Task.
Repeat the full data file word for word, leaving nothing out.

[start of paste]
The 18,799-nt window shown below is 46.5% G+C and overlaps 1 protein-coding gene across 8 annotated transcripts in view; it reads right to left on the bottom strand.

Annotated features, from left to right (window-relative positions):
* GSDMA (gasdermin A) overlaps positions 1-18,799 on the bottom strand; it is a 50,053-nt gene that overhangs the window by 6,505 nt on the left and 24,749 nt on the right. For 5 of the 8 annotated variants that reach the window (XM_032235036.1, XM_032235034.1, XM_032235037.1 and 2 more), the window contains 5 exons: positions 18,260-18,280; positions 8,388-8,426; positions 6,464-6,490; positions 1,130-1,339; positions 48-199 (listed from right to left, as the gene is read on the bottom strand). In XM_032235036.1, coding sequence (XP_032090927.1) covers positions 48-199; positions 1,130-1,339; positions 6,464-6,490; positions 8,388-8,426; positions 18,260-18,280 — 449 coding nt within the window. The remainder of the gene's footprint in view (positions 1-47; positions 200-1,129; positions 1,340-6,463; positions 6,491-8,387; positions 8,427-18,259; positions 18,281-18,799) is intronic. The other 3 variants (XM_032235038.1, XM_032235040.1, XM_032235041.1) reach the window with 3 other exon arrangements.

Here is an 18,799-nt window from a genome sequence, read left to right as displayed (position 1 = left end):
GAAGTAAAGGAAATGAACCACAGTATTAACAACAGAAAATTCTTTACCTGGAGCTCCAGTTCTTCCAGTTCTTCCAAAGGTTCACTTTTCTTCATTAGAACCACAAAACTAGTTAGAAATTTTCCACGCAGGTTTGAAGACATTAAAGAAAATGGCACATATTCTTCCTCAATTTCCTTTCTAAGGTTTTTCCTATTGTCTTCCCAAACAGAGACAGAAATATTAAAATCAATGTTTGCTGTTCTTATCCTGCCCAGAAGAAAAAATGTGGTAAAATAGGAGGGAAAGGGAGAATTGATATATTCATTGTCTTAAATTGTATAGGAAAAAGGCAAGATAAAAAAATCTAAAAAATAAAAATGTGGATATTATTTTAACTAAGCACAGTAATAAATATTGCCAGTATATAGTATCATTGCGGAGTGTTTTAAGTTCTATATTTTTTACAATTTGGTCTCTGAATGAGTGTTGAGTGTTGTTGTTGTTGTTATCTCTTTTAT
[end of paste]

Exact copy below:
The 18,799-nt window shown below is 46.5% G+C and overlaps 1 protein-coding gene across 8 annotated transcripts in view; it reads right to left on the bottom strand.

Annotated features, from left to right (window-relative positions):
* GSDMA (gasdermin A) overlaps positions 1-18,799 on the bottom strand; it is a 50,053-nt gene that overhangs the window by 6,505 nt on the left and 24,749 nt on the right. For 5 of the 8 annotated variants that reach the window (XM_032235036.1, XM_032235034.1, XM_032235037.1 and 2 more), the window contains 5 exons: positions 18,260-18,280; positions 8,388-8,426; positions 6,464-6,490; positions 1,130-1,339; positions 48-199 (listed from right to left, as the gene is read on the bottom strand). In XM_032235036.1, coding sequence (XP_032090927.1) covers positions 48-199; positions 1,130-1,339; positions 6,464-6,490; positions 8,388-8,426; positions 18,260-18,280 — 449 coding nt within the window. The remainder of the gene's footprint in view (positions 1-47; positions 200-1,129; positions 1,340-6,463; positions 6,491-8,387; positions 8,427-18,259; positions 18,281-18,799) is intronic. The other 3 variants (XM_032235038.1, XM_032235040.1, XM_032235041.1) reach the window with 3 other exon arrangements.

Here is an 18,799-nt window from a genome sequence, read left to right as displayed (position 1 = left end):
GAAGTAAAGGAAATGAACCACAGTATTAACAACAGAAAATTCTTTACCTGGAGCTCCAGTTCTTCCAGTTCTTCCAAAGGTTCACTTTTCTTCATTAGAACCACAAAACTAGTTAGAAATTTTCCACGCAGGTTTGAAGACATTAAAGAAAATGGCACATATTCTTCCTCAATTTCCTTTCTAAGGTTTTTCCTATTGTCTTCCCAAACAGAGACAGAAATATTAAAATCAATGTTTGCTGTTCTTATCCTGCCCAGAAGAAAAAATGTGGTAAAATAGGAGGGAAAGGGAGAATTGATATATTCATTGTCTTAAATTGTATAGGAAAAAGGCAAGATAAAAAAATCTAAAAAATAAAAATGTGGATATTATTTTAACTAAGCACAGTAATAAATATTGCCAGTATATAGTATCATTGCGGAGTGTTTTAAGTTCTATATTTTTTACAATTTGGTCTCTGAATGAGTGTTGAGTGTTGTTGTTGTTGTTATCTCTTTTAT